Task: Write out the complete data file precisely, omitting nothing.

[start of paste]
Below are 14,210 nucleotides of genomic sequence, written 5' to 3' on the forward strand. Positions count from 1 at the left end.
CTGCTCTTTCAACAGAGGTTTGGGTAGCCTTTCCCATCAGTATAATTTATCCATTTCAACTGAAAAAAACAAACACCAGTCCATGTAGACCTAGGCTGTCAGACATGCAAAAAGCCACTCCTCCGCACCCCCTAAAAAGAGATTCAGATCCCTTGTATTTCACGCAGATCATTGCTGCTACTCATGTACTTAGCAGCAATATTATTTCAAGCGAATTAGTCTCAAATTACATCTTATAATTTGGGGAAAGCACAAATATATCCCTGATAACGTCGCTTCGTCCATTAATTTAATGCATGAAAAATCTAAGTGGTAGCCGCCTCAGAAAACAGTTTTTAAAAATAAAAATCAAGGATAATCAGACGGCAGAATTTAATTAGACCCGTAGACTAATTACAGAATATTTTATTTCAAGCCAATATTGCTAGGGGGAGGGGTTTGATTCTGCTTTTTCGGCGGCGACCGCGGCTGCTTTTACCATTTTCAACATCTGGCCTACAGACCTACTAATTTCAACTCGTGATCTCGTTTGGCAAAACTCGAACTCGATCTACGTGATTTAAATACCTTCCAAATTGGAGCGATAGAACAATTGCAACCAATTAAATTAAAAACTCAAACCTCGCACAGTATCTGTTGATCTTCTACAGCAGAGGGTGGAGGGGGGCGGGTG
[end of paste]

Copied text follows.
Below are 14,210 nucleotides of genomic sequence, written 5' to 3' on the forward strand. Positions count from 1 at the left end.
CTGCTCTTTCAACAGAGGTTTGGGTAGCCTTTCCCATCAGTATAATTTATCCATTTCAACTGAAAAAAACAAACACCAGTCCATGTAGACCTAGGCTGTCAGACATGCAAAAAGCCACTCCTCCGCACCCCCTAAAAAGAGATTCAGATCCCTTGTATTTCACGCAGATCATTGCTGCTACTCATGTACTTAGCAGCAATATTATTTCAAGCGAATTAGTCTCAAATTACATCTTATAATTTGGGGAAAGCACAAATATATCCCTGATAACGTCGCTTCGTCCATTAATTTAATGCATGAAAAATCTAAGTGGTAGCCGCCTCAGAAAACAGTTTTTAAAAATAAAAATCAAGGATAATCAGACGGCAGAATTTAATTAGACCCGTAGACTAATTACAGAATATTTTATTTCAAGCCAATATTGCTAGGGGGAGGGGTTTGATTCTGCTTTTTCGGCGGCGACCGCGGCTGCTTTTACCATTTTCAACATCTGGCCTACAGACCTACTAATTTCAACTCGTGATCTCGTTTGGCAAAACTCGAACTCGATCTACGTGATTTAAATACCTTCCAAATTGGAGCGATAGAACAATTGCAACCAATTAAATTAAAAACTCAAACCTCGCACAGTATCTGTTGATCTTCTACAGCAGAGGGTGGAGGGGGGCGGGTG